“We all want progress. But progress means getting nearer to the place where you want to be. And if you have taken a wrong turning then to go forward does not get you any nearer. If you are on the wrong road progress means doing an about-turn…” C.S. Lewis–Mere Christianity
We operate under an assumption that all progress is only good, especially technological progress. Progress brought us nuclear power, but along with nuclear power, we gave ourselves the ability to annihilate the human race in minutes. We are capable of inventing destructive technology.
We appear to have done this with the television and the cell phone. Just as nuclear physics gives us light for our homes and nuclear warheads, so the digital revolution has given us both helpful and destructive powers.
I just finished reading The Disappearance of Childhood by Neil Postman, erstwhile Chair of the Department of Communication Arts and Sciences at New York University. The late author, writing thirty years ago, documents the affect of the digital revolution on childhood. He notes that, “…pictures and other graphic images may be said to be ‘cognitively regressive’, at least in contrast to the printed word.” What he means here is that a picture oriented or saturated world prevents the development of the mind necessary for a child to become an adult who can work with concepts and abstractions.
Julie Taylor, our (my school’s) speech language pathologist with USD 305, remarks that with increased technology use in the home she has seen an increase in negative behaviors and a decrease in proper speech development as children spend less and less time in conversation with their families and friends.
Indeed, we have been witnessing the results in our election cycles. Postman writes, “the mass-produced image has introduced a constant and pervasive element of irrationalism into both politics and commerce. …a candidate’s image has become more important than his plans, a product’s ‘image’ more important than its usefulness. Those old enough to remember will call to mind the importance of make-up in the Nixon-Kennedy debates.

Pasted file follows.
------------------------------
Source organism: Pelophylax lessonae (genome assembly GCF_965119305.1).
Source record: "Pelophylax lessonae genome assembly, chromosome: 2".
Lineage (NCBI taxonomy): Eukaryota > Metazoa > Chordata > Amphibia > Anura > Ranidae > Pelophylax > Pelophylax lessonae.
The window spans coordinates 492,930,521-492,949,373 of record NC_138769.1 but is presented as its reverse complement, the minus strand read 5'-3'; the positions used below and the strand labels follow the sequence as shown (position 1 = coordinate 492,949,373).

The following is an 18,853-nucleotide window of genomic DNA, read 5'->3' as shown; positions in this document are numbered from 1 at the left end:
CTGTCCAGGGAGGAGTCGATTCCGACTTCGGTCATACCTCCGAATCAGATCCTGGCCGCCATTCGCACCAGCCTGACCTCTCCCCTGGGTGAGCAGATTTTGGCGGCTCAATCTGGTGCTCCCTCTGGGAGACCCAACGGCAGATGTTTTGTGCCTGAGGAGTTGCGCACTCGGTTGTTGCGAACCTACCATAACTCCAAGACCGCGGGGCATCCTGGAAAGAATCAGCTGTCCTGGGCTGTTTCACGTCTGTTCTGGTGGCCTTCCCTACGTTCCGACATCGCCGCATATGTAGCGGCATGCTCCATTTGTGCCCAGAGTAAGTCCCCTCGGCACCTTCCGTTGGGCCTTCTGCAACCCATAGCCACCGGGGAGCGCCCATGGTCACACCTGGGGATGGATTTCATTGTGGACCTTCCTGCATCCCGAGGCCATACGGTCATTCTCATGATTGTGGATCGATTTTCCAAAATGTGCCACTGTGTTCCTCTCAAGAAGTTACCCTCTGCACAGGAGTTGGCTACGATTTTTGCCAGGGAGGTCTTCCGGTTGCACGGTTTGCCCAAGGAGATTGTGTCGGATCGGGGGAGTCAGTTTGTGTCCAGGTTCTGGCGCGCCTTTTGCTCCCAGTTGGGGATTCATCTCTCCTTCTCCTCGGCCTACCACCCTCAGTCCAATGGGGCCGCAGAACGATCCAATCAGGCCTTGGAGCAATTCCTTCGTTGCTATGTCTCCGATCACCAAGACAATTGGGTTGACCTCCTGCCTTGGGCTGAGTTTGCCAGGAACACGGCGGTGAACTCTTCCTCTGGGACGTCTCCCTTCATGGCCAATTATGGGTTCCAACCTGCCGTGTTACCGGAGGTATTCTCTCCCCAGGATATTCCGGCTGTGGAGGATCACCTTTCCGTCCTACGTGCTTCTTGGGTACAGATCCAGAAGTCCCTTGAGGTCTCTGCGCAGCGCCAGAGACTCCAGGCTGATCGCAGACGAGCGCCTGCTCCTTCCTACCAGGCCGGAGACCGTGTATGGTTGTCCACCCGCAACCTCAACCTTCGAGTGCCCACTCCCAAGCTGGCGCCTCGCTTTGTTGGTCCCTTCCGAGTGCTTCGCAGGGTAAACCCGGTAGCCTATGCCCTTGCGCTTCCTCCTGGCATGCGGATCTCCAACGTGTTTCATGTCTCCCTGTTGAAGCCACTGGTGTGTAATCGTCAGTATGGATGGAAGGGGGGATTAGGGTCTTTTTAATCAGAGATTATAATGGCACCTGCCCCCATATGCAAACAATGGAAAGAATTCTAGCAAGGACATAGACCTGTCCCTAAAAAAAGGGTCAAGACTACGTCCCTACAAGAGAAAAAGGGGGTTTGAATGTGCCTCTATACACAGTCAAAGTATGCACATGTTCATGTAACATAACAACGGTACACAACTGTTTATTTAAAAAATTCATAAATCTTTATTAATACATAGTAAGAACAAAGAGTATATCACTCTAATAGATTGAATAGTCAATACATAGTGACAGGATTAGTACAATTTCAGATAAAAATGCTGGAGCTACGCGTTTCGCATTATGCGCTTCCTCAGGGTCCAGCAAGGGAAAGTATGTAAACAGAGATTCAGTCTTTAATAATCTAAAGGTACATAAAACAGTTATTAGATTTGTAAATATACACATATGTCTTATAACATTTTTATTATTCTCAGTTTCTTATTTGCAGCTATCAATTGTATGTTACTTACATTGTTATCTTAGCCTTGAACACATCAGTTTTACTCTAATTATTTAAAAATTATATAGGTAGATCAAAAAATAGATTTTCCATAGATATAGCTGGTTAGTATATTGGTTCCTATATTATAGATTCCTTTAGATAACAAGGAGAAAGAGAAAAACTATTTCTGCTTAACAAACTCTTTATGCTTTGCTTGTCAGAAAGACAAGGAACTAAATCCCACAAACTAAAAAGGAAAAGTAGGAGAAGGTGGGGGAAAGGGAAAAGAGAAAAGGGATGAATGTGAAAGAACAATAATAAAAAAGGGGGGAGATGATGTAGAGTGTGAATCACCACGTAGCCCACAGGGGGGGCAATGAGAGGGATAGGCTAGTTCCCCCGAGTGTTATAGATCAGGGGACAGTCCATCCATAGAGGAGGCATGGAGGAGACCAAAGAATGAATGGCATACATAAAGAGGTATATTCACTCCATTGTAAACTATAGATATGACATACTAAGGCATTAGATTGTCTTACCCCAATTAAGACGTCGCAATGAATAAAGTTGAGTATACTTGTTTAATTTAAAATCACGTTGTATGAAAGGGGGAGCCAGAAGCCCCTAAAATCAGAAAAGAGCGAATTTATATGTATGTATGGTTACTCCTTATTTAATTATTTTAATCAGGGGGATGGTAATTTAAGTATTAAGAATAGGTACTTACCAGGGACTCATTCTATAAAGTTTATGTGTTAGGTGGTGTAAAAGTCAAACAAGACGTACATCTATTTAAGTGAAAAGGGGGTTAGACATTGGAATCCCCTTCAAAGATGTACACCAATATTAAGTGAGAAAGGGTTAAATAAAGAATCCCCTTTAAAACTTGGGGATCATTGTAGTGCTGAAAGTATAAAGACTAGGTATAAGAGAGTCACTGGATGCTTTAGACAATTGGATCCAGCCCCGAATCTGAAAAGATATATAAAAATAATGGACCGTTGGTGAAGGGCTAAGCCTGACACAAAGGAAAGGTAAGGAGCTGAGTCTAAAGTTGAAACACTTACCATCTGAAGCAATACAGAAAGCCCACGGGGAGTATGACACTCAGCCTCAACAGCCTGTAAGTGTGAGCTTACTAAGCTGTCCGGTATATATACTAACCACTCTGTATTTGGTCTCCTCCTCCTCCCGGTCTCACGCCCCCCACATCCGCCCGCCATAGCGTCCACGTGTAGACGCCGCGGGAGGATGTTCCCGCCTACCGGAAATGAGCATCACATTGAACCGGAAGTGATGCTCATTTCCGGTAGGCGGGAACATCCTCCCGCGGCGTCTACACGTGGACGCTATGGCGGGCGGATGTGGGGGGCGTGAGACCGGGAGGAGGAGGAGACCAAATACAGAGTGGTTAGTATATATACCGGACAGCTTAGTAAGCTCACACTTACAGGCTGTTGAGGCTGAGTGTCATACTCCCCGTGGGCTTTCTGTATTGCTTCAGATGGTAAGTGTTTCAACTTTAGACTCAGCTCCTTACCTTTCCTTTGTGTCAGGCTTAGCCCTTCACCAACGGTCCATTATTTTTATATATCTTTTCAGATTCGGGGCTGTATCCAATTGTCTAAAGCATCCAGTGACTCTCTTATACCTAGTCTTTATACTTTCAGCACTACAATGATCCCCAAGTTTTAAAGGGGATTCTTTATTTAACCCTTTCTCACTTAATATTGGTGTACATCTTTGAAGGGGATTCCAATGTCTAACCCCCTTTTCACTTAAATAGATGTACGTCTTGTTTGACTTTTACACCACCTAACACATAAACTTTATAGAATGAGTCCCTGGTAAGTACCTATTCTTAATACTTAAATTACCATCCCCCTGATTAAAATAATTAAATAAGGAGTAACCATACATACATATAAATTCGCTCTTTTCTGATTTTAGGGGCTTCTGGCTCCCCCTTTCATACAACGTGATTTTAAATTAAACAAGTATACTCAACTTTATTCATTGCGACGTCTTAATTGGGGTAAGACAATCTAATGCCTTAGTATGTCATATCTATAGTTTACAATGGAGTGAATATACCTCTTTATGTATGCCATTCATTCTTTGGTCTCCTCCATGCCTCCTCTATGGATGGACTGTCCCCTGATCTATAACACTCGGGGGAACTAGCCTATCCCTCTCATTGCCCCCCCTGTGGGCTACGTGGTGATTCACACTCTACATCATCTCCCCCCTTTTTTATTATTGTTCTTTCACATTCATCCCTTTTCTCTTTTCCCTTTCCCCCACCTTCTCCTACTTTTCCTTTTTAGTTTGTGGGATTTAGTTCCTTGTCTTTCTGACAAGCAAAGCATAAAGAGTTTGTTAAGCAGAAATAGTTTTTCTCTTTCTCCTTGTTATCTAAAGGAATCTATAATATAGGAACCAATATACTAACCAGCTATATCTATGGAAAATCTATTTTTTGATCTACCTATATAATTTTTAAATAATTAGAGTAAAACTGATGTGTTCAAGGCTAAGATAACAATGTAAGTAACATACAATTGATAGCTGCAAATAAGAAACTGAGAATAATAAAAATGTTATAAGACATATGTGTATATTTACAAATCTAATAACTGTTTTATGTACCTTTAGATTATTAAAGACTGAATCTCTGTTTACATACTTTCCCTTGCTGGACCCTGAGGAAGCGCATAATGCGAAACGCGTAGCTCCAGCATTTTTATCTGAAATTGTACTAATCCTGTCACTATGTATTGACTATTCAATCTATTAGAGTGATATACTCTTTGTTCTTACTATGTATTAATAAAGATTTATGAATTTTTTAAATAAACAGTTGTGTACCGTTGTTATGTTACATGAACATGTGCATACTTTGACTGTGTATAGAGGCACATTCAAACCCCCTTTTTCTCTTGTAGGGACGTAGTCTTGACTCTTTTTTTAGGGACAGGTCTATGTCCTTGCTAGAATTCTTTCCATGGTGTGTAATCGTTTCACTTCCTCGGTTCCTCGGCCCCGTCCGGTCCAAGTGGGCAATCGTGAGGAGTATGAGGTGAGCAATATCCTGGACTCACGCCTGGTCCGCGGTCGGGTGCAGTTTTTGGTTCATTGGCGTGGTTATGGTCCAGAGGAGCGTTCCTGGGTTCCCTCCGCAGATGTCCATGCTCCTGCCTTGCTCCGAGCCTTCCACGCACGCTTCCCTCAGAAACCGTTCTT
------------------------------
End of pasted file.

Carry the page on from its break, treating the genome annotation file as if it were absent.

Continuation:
What does this mean for us as Christian parents? God has given us children to steward for His glory. We must control our children’s access to media. What we do with our children and what we allow them to do in their free time teaches them what to love. We need to raise children who know words, can argue (well), can describe pictures with words, and can see behind the “image” of a candidate or a product to reason to truth. The importance of facility with words cannot be underestimated since our world began with the words of God. “In the beginning was the Word…” John tells us. God inspired a book with words, not a picture-book or painting.
This is why we turn Netflix off and tell our children to read or go outside. This is why we teach logic in the middle school and keep cell phones, gaming systems, and other electronics in a central part of the home and out of the bedrooms. The ability to abstract, use words, and argue gave us men and women who produced the constitution, modern science, and the freedom we enjoy in this country. Responsibility (even patriotic duty) means saying, “No” sometimes. This can be costly. There is a trade-off that requires delayed gratification. Your children may not be as far along as their friends in the newest video game or up on the latest episode of the popular television show or vlog. Postman in the epilogue says, “…there are parents who are committed to doing all of these things [controlling technology use], who are in effect defying the directives of their culture. Such parents are … creating a sort of intellectual elite. Certainly in the short run the children who grow up in such homes will, as adults, be much favored by business, the professions, and the media themselves. … Those parents who resist the spirit of the age will … keep alive a humane tradition.” A humane tradition this is certainly what we need to understand, proclaim, and live out God’s word for the sake of our country and our world.